Margaret Tyler is an intriguing character. She is renowned globally as being an unofficial world record holder for the largest collection of British Royal Family memorabilia.
Close to Northwick Park Station; the heart of Metro-land, Wembley Stadium proudly rises above the distant homes. Margaret epitomises the hidden wonder of suburbia. Behind the doors of the detached and semi-detached ‘torture chambers’, it’s difficult to envisage that many of these homes are full of such dedicated, expensive and detailed collections.
From clippings to cardboard cutouts, magazines to mugs; the collection in Margaret’s home has outgrown her home. She has extended on more than one occasion. The living room expansion was followed by an additional room added to the back of the home. This became a room dedicated to the Princess of Wales, painted in a bright pink and adorned with stencil illustration of Diana on the ceiling. As a superfan of the Royal Family, Margaret has a clear favourite. She reserved a special adoration for Diana. She met the princess on several occasions. These meetings have been savoured by Margaret; her favourite anecdote is of the time Diana saw the elaborate badge Margaret was wearing with her face on it. The interaction with Diana left Margaret excitable. She ran home as she sought to tell her children as quickly as possible. In her flustered state, she had to rest before the words could come out.
The living room is full to bursting. A table of similar size to a grand snooker surface is laden with magazines, framed pictures and a large bust of Charles. There are pictures of the princes, detailing a journey from childhood to adulthood; their children have become part of the collection. The decision by Harry and Meghan to step back from their duties has upset Margaret, but she will still follow the couple intently.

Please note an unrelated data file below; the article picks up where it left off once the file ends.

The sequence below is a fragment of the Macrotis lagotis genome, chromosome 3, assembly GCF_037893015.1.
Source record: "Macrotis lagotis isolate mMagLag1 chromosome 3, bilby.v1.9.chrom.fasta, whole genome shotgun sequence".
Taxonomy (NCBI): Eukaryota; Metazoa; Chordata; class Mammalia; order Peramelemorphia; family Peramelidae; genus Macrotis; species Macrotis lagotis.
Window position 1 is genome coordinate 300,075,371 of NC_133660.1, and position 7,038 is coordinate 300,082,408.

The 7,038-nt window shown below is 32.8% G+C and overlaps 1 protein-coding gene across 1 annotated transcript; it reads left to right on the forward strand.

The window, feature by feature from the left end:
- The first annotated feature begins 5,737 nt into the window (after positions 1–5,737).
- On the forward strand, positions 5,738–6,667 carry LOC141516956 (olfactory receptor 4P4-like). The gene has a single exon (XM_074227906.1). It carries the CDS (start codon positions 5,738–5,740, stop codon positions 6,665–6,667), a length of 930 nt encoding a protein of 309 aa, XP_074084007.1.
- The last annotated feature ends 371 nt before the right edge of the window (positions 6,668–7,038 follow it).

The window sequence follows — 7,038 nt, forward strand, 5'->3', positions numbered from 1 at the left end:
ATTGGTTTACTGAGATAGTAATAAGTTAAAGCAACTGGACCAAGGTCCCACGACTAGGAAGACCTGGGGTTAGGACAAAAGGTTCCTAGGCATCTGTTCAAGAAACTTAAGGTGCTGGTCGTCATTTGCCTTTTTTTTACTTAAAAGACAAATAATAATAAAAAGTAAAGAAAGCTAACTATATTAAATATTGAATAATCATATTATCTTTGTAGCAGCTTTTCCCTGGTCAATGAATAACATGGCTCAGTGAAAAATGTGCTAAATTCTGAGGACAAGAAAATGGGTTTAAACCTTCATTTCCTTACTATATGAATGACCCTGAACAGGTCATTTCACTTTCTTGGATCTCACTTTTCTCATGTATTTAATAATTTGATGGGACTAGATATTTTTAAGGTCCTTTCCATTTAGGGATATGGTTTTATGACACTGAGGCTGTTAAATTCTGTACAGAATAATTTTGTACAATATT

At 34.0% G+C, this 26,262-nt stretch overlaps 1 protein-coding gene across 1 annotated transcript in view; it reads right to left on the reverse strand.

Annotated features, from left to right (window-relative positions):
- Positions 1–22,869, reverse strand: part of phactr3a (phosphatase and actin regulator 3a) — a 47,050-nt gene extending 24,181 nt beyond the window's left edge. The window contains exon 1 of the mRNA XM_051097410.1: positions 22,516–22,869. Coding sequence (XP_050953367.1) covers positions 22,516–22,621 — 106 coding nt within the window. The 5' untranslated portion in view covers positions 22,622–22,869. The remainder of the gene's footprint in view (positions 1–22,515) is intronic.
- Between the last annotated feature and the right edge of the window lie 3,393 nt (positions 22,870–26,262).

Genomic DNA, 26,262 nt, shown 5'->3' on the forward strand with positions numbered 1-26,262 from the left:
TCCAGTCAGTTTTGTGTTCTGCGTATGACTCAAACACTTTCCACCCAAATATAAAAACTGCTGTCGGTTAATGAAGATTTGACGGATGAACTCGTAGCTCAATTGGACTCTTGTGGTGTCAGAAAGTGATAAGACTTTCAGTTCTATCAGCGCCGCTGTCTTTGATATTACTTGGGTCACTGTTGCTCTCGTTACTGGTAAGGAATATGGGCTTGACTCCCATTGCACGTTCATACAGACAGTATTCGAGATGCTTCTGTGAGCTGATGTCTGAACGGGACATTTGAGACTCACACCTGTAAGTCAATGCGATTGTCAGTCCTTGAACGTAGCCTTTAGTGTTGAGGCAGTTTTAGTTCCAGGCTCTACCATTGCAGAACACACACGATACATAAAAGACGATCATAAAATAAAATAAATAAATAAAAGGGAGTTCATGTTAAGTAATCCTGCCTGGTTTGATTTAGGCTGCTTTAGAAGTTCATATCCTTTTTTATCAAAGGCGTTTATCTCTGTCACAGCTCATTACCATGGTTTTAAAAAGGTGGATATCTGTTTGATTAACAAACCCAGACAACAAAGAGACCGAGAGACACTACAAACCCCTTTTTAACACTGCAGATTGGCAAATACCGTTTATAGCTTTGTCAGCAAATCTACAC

Chaotic to most, there is order and uniformity in each of the rooms. Every object has a recountable past. Neighbours of Margaret have crowned her as the Queen of South Kenton; objects are regularly deposited on her doorstep, should anything of a royal nature be found. Even the front of Heritage House, a B&B that has welcomed many royal enthusiasts, is covered in plaques. Each sign is engraved with the name and face of a member of the Royal Family. A banner, worn from the rain and sun of many seasons, limply hangs from an upstairs window. The message upon it welcomes the birth of William and Kate’s first child.
The experience of a visit to Heritage House is impactful. Margaret emanates positivity; she claims that her lust for life has come from the pursuit of what she is most fond. Her hobby, researching and preserving artifacts related to the royals, has brought her significant joy.